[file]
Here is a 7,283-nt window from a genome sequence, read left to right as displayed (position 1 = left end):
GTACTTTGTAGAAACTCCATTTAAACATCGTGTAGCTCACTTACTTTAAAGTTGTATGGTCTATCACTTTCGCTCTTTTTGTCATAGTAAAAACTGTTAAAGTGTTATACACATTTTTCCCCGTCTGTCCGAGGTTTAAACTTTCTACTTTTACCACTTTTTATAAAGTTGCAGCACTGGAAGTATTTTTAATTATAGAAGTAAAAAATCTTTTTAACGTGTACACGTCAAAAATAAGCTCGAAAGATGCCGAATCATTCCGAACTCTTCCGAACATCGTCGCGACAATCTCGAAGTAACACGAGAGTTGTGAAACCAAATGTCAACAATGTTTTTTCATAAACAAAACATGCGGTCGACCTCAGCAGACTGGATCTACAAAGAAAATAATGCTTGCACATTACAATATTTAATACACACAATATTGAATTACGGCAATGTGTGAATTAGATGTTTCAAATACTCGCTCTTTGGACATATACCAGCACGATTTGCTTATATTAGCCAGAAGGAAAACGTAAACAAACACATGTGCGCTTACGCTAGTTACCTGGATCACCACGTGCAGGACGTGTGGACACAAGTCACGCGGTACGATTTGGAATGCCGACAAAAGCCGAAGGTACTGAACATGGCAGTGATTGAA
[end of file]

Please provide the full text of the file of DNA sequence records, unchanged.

Here is a 7,283-nt window from a genome sequence, read left to right as displayed (position 1 = left end):
GTACTTTGTAGAAACTCCATTTAAACATCGTGTAGCTCACTTACTTTAAAGTTGTATGGTCTATCACTTTCGCTCTTTTTGTCATAGTAAAAACTGTTAAAGTGTTATACACATTTTTCCCCGTCTGTCCGAGGTTTAAACTTTCTACTTTTACCACTTTTTATAAAGTTGCAGCACTGGAAGTATTTTTAATTATAGAAGTAAAAAATCTTTTTAACGTGTACACGTCAAAAATAAGCTCGAAAGATGCCGAATCATTCCGAACTCTTCCGAACATCGTCGCGACAATCTCGAAGTAACACGAGAGTTGTGAAACCAAATGTCAACAATGTTTTTTCATAAACAAAACATGCGGTCGACCTCAGCAGACTGGATCTACAAAGAAAATAATGCTTGCACATTACAATATTTAATACACACAATATTGAATTACGGCAATGTGTGAATTAGATGTTTCAAATACTCGCTCTTTGGACATATACCAGCACGATTTGCTTATATTAGCCAGAAGGAAAACGTAAACAAACACATGTGCGCTTACGCTAGTTACCTGGATCACCACGTGCAGGACGTGTGGACACAAGTCACGCGGTACGATTTGGAATGCCGACAAAAGCCGAAGGTACTGAACATGGCAGTGATTGAA